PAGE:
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It’s Friday the 13th: Are you feeling unlucky?

From numbers to colors, superstitions vary dramatically from culture to culture. For this Friday the 13th, USC Dornsife faculty trace what we share and how we differ in what we believe brings us good luck — and bad

black cat and superstitions
One kind of superstition involves interpreting signs and the familiar black cat. (Photo/Jose Hernandez)

Some people will be so paralyzed with fear today that they won’t even get out of bed. That’s because it’s Friday the 13th, and that has a lot of people, especially in Western cultures, feeling anxious.

Things get so bad that there’s even a recognized psychological disorder: triskaidekaphobia — fear of the number 13, said Tok Thompson, associate professor (teaching) of anthropology at the USC Dornsife College of Letters, Arts and Sciences.

The fear of the number 13 is so pervasive in Western culture that many hotels and offices omit the 13th floor, he noted, while airports in Western cities don’t have a 13th gate.

Friday the 13th: lucky days, unlucky days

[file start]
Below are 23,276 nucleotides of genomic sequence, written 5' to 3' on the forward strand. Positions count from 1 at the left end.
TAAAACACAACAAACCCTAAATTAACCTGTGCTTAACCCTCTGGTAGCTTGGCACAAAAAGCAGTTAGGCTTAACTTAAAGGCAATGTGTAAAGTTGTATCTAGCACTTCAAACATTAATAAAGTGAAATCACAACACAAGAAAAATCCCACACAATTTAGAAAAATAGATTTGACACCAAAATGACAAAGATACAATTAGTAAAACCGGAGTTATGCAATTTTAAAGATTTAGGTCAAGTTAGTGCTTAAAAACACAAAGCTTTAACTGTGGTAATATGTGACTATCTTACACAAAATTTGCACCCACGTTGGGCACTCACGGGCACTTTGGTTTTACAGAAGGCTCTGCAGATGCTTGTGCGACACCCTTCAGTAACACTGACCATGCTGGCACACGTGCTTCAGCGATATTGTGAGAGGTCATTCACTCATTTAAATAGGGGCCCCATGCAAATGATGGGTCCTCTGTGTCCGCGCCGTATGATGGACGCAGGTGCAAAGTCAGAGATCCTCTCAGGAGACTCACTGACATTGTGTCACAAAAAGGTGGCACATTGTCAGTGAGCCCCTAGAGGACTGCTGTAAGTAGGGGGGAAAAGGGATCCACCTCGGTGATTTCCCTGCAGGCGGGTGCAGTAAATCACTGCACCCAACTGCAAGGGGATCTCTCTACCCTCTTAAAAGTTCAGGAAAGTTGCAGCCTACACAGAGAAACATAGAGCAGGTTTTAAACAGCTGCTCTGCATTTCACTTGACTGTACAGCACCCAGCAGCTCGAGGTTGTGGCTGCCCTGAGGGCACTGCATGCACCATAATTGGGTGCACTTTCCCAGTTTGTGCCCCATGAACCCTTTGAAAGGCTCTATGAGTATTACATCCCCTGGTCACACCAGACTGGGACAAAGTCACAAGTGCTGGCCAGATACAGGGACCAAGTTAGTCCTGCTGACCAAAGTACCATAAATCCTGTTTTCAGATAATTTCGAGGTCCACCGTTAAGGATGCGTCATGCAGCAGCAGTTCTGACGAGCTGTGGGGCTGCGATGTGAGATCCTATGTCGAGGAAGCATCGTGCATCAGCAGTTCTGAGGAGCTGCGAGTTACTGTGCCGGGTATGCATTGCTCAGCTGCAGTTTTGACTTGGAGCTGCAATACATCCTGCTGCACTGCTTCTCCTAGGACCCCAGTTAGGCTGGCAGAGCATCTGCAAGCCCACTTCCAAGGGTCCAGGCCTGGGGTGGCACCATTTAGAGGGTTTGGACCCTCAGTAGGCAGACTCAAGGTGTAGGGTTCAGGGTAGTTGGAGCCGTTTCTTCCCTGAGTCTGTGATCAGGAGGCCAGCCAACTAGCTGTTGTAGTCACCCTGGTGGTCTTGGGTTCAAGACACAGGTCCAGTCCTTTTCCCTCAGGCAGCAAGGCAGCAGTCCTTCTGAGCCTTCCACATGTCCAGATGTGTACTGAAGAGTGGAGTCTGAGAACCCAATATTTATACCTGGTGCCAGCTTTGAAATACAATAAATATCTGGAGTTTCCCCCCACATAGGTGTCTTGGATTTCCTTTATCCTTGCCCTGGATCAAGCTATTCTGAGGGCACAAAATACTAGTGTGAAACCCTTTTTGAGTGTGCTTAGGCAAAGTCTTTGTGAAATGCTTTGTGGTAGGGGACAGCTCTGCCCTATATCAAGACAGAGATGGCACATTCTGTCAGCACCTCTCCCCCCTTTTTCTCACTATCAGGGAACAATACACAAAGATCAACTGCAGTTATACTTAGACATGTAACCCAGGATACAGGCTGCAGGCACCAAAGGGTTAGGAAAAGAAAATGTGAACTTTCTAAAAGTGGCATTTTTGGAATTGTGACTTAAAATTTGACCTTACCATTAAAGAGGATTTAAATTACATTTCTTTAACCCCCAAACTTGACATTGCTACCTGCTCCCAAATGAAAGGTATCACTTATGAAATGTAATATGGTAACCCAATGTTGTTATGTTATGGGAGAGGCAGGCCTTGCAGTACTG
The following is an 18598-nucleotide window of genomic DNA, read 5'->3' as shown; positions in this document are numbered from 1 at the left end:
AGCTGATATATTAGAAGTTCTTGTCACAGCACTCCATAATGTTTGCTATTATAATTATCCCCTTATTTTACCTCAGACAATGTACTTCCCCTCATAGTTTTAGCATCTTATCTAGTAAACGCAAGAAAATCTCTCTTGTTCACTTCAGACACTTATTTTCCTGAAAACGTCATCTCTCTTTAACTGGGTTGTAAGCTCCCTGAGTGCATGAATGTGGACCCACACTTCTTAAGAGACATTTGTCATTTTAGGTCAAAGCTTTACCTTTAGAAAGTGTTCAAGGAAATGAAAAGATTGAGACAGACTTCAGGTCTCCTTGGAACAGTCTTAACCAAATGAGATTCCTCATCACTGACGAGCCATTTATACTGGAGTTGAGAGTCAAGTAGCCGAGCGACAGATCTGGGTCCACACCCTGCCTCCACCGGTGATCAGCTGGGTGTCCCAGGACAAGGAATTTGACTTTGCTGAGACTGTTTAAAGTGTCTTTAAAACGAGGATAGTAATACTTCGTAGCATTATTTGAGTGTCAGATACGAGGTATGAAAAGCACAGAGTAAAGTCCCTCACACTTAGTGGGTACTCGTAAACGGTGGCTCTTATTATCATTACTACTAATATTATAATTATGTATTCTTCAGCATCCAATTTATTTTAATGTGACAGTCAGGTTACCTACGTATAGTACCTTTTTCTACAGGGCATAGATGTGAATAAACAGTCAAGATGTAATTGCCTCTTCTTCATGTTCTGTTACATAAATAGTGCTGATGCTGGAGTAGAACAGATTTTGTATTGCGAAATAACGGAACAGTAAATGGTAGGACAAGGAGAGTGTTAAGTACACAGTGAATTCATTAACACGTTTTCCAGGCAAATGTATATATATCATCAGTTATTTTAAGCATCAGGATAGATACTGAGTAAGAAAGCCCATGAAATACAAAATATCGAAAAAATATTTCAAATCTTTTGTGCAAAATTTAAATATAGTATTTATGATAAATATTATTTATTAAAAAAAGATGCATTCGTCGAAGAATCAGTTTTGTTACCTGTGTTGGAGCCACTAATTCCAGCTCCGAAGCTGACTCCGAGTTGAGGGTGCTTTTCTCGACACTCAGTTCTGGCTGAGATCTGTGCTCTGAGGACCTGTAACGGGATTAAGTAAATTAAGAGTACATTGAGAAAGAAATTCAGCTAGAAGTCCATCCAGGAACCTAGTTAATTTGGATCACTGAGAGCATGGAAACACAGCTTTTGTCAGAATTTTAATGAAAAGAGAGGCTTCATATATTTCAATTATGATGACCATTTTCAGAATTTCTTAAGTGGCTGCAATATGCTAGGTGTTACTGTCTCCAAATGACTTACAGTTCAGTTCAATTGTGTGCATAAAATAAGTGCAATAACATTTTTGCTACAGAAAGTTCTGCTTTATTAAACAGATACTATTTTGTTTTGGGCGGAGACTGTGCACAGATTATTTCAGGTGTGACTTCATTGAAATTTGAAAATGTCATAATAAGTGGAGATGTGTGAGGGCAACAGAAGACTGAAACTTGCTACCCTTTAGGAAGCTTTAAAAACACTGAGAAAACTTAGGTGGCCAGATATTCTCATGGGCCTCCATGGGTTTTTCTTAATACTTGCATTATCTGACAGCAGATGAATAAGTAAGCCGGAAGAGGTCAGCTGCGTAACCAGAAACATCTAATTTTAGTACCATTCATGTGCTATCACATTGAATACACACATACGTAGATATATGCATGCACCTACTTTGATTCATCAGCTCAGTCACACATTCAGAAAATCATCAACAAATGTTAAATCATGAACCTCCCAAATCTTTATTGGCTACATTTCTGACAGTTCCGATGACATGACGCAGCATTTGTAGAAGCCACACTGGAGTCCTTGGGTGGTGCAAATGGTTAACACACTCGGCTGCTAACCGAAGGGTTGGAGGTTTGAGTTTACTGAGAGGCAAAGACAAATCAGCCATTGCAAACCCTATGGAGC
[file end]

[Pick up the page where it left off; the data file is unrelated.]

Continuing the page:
However, in other cultures, no one is frightened when Friday the 13th rolls around. In Chinese culture, it’s the number four that causes worry when scheduling big events like celebrations or business openings, said Brian Bernards, associate professor of East Asian languages and cultures and comparative literature. Four (si) is a bad luck number because the sound of the word is very similar to the word for death in most Chinese dialects, including Mandarin and Cantonese, he explained.

As in Mexico and much of Latin America, Cubans follow Spanish tradition when it comes to superstitions. There, it isn’t Friday the 13th that’s unlucky, said Ivette Gomez, assistant professor (teaching) of Spanish, but Tuesday the 13th.

“For example, no one in their right mind will pick such a date to get married,” said Gomez, who was born and raised in Havana.

But where does our anxiety about Friday the 13th originate? Thompson said that while it’s an unlucky number in Biblical tradition because it’s connected with the Last Supper, it’s also connected to women’s magic, witchcraft and time.

“We find a lot of resonances in cultures that had lunar-solar calendars,” he said.